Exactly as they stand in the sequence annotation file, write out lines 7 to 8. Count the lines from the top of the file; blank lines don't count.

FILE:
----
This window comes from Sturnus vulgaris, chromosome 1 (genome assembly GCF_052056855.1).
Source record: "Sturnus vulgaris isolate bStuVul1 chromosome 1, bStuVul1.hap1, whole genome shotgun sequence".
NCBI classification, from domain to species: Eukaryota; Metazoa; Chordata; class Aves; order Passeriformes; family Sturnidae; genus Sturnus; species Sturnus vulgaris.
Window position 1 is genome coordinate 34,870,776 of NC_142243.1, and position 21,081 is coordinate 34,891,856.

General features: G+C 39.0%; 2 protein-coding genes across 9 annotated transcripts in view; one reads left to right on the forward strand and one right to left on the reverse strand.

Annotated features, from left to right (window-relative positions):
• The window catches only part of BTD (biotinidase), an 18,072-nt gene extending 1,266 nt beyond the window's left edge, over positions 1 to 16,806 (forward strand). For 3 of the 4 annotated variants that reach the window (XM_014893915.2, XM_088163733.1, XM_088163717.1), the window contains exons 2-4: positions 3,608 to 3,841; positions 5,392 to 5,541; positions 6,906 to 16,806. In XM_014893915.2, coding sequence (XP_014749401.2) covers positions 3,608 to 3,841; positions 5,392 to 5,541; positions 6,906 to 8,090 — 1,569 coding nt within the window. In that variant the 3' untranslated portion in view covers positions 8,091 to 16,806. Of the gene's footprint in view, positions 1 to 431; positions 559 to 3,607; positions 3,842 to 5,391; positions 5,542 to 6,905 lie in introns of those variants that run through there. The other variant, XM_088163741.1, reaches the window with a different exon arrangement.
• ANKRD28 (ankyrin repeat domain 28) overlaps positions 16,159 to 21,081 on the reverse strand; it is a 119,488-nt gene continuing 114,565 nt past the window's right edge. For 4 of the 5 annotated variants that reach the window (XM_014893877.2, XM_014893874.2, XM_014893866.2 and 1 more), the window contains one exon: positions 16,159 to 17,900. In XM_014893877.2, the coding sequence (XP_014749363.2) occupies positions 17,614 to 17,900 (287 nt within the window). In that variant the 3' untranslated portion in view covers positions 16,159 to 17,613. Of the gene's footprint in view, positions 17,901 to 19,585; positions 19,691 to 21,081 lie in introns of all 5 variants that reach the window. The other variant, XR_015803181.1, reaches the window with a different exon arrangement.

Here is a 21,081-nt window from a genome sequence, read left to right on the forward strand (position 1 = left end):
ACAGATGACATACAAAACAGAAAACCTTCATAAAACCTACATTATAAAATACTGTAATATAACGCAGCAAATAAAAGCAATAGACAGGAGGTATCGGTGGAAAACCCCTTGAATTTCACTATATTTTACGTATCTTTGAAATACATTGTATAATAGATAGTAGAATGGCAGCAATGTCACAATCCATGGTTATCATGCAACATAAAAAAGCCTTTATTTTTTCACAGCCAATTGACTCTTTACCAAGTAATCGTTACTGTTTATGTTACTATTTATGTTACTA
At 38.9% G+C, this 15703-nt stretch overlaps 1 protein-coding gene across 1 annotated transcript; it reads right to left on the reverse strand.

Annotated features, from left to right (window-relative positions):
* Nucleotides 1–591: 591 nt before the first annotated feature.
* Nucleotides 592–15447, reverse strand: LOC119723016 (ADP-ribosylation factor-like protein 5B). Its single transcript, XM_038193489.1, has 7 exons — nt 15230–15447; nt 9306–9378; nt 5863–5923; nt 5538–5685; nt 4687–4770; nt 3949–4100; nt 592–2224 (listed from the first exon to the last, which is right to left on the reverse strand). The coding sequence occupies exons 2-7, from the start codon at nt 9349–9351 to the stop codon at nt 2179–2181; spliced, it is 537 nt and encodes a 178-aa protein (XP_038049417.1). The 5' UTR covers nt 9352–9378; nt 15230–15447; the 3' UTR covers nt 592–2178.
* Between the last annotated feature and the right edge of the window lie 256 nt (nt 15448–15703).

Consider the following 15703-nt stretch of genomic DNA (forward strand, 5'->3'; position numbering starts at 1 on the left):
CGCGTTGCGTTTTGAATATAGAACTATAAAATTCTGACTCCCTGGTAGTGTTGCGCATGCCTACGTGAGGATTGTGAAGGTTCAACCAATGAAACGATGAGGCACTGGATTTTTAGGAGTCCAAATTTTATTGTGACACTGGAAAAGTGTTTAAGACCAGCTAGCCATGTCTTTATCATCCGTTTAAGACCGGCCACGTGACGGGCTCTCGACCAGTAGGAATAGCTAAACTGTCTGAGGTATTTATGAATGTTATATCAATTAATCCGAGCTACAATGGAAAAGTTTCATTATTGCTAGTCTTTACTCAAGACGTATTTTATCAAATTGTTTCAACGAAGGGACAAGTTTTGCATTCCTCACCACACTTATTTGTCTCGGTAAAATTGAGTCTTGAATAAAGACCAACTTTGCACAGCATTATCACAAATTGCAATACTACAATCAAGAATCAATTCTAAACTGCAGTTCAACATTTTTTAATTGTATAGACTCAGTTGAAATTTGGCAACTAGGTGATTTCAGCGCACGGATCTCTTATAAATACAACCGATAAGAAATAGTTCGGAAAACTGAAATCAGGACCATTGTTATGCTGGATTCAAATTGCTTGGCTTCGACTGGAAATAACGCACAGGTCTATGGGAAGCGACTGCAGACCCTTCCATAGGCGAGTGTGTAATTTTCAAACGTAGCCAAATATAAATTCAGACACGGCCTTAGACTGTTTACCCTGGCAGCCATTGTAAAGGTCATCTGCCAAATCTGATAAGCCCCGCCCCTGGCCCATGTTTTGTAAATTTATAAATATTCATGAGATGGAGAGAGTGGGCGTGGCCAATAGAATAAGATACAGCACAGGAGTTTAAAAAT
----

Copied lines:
• The window catches only part of BTD (biotinidase), an 18,072-nt gene extending 1,266 nt beyond the window's left edge, over positions 1 to 16,806 (forward strand). For 3 of the 4 annotated variants that reach the window (XM_014893915.2, XM_088163733.1, XM_088163717.1), the window contains exons 2-4: positions 3,608 to 3,841; positions 5,392 to 5,541; positions 6,906 to 16,806. In XM_014893915.2, coding sequence (XP_014749401.2) covers positions 3,608 to 3,841; positions 5,392 to 5,541; positions 6,906 to 8,090 — 1,569 coding nt within the window. In that variant the 3' untranslated portion in view covers positions 8,091 to 16,806. Of the gene's footprint in view, positions 1 to 431; positions 559 to 3,607; positions 3,842 to 5,391; positions 5,542 to 6,905 lie in introns of those variants that run through there. The other variant, XM_088163741.1, reaches the window with a different exon arrangement.
• ANKRD28 (ankyrin repeat domain 28) overlaps positions 16,159 to 21,081 on the reverse strand; it is a 119,488-nt gene continuing 114,565 nt past the window's right edge. For 4 of the 5 annotated variants that reach the window (XM_014893877.2, XM_014893874.2, XM_014893866.2 and 1 more), the window contains one exon: positions 16,159 to 17,900. In XM_014893877.2, the coding sequence (XP_014749363.2) occupies positions 17,614 to 17,900 (287 nt within the window). In that variant the 3' untranslated portion in view covers positions 16,159 to 17,613. Of the gene's footprint in view, positions 17,901 to 19,585; positions 19,691 to 21,081 lie in introns of all 5 variants that reach the window. The other variant, XR_015803181.1, reaches the window with a different exon arrangement.